Social media is one of my favorite classes to teach at the University of Louisville in Kentucky. It’s inspiring to see so many students who want to pursue a career in the fast-changing field. But social media is one of the most demanding, time-consuming, and challenging courses to teach and take at the university level right now.
The social media landscape is always changing, and so too do the assignments, lessons, and syllabi. Professors and students alike have to work twice as hard (maybe even three times as hard) compared to other classes just to keep up with the industry.
There are many ways to set up a social media class, but there are a few steps I take before each semester. First, I determine the focus of the class and what I want to cover. Is this going to be an introduction course or an advanced strategy course?
Next, I break the semester down into different modules of areas to cover, such as introducing social media and ending the semester with future implications and trends. The last thing I do is add the specific assignments and tie in the relevant articles, resources, and videos I want the students to consume. There is a structure to the class with some room to adapt and change due to the evolution of social media trends.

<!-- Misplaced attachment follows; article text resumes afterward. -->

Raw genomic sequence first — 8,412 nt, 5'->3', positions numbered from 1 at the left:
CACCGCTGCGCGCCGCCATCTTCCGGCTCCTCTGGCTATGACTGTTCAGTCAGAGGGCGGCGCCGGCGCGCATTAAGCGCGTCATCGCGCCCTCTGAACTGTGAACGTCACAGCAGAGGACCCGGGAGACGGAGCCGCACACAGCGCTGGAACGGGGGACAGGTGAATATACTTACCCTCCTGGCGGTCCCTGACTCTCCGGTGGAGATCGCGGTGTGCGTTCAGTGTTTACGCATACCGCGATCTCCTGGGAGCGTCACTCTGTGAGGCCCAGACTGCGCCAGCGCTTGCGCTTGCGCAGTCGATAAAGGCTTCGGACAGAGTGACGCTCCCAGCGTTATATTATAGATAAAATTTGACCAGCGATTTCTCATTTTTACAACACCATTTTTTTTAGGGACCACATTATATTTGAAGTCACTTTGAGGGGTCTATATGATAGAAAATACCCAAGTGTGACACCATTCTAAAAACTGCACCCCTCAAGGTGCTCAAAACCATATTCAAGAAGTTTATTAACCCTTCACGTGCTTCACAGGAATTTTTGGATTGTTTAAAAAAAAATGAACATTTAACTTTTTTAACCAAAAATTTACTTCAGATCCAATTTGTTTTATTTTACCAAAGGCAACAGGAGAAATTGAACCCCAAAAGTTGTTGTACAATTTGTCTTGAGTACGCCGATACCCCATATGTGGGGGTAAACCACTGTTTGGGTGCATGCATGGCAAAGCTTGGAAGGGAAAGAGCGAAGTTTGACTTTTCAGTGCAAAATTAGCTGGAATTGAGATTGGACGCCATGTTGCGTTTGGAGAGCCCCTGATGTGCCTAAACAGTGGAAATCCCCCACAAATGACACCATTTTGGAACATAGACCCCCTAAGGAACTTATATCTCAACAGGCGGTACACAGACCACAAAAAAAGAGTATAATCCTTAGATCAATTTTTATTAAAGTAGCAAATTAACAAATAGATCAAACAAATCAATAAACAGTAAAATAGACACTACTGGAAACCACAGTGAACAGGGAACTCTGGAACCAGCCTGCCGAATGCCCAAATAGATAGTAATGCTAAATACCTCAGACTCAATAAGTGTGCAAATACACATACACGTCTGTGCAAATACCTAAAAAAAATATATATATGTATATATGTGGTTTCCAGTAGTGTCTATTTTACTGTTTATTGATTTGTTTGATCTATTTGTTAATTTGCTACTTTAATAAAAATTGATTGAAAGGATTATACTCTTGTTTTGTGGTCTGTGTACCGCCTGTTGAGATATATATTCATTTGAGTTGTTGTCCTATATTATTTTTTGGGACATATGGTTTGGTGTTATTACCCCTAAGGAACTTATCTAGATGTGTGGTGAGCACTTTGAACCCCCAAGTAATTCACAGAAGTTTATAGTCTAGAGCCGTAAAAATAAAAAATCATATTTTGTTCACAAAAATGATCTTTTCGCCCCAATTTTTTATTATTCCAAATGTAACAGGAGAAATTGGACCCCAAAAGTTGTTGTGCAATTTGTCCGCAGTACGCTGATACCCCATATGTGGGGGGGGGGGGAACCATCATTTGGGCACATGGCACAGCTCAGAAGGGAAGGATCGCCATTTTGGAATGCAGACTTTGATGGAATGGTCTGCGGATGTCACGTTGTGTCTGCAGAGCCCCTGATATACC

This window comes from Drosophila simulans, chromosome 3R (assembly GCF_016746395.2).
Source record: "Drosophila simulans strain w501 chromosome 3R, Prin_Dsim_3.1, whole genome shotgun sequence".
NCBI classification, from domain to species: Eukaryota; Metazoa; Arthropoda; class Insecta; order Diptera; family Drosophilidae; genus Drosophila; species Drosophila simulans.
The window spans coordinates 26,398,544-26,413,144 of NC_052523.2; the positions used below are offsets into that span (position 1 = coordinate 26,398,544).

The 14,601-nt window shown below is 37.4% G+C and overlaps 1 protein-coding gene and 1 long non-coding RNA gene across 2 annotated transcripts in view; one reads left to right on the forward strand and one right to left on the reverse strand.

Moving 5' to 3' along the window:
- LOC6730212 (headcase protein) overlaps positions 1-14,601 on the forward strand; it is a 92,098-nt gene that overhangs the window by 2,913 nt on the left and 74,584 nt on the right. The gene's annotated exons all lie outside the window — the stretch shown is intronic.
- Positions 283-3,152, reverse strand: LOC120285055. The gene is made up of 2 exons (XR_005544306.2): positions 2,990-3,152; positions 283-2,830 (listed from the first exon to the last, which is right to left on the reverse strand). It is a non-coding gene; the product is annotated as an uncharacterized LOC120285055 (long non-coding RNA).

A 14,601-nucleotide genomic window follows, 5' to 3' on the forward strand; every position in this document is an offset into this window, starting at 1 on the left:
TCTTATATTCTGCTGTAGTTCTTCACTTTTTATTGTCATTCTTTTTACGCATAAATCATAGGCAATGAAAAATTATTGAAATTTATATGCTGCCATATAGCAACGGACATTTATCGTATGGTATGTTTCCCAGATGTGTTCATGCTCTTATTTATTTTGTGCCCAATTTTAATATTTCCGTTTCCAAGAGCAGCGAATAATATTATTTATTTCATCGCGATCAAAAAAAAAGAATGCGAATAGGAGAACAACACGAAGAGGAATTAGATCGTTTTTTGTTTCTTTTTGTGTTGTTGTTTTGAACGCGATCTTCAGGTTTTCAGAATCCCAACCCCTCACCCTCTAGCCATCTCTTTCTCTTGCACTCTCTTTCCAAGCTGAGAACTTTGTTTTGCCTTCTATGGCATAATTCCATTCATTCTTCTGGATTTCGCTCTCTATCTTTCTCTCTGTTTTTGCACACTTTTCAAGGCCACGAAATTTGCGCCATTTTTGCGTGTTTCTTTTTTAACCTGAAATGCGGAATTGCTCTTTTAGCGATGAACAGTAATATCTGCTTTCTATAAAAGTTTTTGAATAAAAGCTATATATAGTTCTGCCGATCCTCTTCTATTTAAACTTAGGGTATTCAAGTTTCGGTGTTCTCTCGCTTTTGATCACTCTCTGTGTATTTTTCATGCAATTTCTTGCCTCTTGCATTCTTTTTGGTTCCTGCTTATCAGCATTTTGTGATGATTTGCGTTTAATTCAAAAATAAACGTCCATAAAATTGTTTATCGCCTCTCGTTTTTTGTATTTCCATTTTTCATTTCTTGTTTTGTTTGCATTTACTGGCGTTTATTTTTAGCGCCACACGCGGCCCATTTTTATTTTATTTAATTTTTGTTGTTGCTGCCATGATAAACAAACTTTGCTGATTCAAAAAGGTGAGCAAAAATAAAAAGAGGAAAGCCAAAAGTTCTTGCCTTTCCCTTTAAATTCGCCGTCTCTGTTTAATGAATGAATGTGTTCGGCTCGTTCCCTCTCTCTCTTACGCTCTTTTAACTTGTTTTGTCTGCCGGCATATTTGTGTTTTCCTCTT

Types of classroom exercises I do
The class I teach at the University of Louisville is framed more like a strategic communications capstone class. We work with real clients in Louisville and the students have a semester-long group project creating a social media proposal. However, there are some individual assignments that capture the students’ own interests and relate to social media. Here are some of the exercises I incorporate into my classroom:
Knowing how to evaluate your brand on social is just as important as having one. I have my students work on doing not just an audit of their own personal brand, but have them compare it to professionals they would want to work with at an agency, startup, or major brand. The audit I have my students conduct was inspired by the assignment Keith Quesenberry created for doing a brand social media audit.